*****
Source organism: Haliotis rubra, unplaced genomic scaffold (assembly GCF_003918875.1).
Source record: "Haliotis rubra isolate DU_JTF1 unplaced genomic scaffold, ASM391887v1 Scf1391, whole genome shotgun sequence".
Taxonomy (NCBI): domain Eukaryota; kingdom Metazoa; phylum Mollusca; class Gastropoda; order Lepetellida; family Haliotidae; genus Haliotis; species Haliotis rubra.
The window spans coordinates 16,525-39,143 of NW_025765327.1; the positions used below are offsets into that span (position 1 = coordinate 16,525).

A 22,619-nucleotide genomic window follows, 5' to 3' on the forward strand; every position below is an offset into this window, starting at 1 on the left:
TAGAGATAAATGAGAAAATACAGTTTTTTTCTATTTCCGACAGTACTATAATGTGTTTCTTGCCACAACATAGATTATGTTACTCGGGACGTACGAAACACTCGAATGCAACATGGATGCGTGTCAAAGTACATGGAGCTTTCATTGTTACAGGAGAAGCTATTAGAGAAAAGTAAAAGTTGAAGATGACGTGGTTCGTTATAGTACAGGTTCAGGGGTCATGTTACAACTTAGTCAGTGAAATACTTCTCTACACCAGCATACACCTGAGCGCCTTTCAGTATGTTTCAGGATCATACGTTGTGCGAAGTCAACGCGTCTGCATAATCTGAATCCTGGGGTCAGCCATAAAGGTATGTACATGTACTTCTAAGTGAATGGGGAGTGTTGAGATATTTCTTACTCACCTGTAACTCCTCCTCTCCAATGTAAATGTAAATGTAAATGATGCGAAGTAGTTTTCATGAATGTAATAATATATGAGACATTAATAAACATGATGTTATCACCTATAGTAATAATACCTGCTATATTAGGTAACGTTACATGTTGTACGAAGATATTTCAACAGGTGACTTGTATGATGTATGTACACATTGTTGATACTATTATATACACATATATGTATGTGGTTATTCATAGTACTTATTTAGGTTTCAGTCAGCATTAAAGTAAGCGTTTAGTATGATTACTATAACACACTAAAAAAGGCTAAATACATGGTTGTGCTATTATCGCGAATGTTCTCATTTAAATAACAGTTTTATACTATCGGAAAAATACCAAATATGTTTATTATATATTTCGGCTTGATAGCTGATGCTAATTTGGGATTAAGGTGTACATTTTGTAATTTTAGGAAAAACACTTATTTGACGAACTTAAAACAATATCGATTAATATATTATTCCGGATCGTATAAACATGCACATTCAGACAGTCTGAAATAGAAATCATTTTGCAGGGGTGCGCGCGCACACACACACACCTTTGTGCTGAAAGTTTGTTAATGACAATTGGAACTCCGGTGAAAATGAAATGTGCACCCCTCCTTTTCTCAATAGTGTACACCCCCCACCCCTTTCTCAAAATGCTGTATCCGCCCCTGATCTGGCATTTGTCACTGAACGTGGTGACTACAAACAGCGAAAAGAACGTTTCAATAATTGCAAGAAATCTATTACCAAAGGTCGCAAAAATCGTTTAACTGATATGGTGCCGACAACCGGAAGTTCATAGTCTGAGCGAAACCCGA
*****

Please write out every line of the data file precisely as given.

Source organism: Haliotis rubra, unplaced genomic scaffold (assembly GCF_003918875.1).
Source record: "Haliotis rubra isolate DU_JTF1 unplaced genomic scaffold, ASM391887v1 Scf1391, whole genome shotgun sequence".
Taxonomy (NCBI): domain Eukaryota; kingdom Metazoa; phylum Mollusca; class Gastropoda; order Lepetellida; family Haliotidae; genus Haliotis; species Haliotis rubra.
The window spans coordinates 16,525-39,143 of NW_025765327.1; the positions used below are offsets into that span (position 1 = coordinate 16,525).

A 22,619-nucleotide genomic window follows, 5' to 3' on the forward strand; every position below is an offset into this window, starting at 1 on the left:
TAGAGATAAATGAGAAAATACAGTTTTTTTCTATTTCCGACAGTACTATAATGTGTTTCTTGCCACAACATAGATTATGTTACTCGGGACGTACGAAACACTCGAATGCAACATGGATGCGTGTCAAAGTACATGGAGCTTTCATTGTTACAGGAGAAGCTATTAGAGAAAAGTAAAAGTTGAAGATGACGTGGTTCGTTATAGTACAGGTTCAGGGGTCATGTTACAACTTAGTCAGTGAAATACTTCTCTACACCAGCATACACCTGAGCGCCTTTCAGTATGTTTCAGGATCATACGTTGTGCGAAGTCAACGCGTCTGCATAATCTGAATCCTGGGGTCAGCCATAAAGGTATGTACATGTACTTCTAAGTGAATGGGGAGTGTTGAGATATTTCTTACTCACCTGTAACTCCTCCTCTCCAATGTAAATGTAAATGTAAATGATGCGAAGTAGTTTTCATGAATGTAATAATATATGAGACATTAATAAACATGATGTTATCACCTATAGTAATAATACCTGCTATATTAGGTAACGTTACATGTTGTACGAAGATATTTCAACAGGTGACTTGTATGATGTATGTACACATTGTTGATACTATTATATACACATATATGTATGTGGTTATTCATAGTACTTATTTAGGTTTCAGTCAGCATTAAAGTAAGCGTTTAGTATGATTACTATAACACACTAAAAAAGGCTAAATACATGGTTGTGCTATTATCGCGAATGTTCTCATTTAAATAACAGTTTTATACTATCGGAAAAATACCAAATATGTTTATTATATATTTCGGCTTGATAGCTGATGCTAATTTGGGATTAAGGTGTACATTTTGTAATTTTAGGAAAAACACTTATTTGACGAACTTAAAACAATATCGATTAATATATTATTCCGGATCGTATAAACATGCACATTCAGACAGTCTGAAATAGAAATCATTTTGCAGGGGTGCGCGCGCACACACACACACCTTTGTGCTGAAAGTTTGTTAATGACAATTGGAACTCCGGTGAAAATGAAATGTGCACCCCTCCTTTTCTCAATAGTGTACACCCCCCACCCCTTTCTCAAAATGCTGTATCCGCCCCTGATCTGGCATTTGTCACTGAACGTGGTGACTACAAACAGCGAAAAGAACGTTTCAATAATTGCAAGAAATCTATTACCAAAGGTCGCAAAAATCGTTTAACTGATATGGTGCCGACAACCGGAAGTTCATAGTCTGAGCGAAACCCGA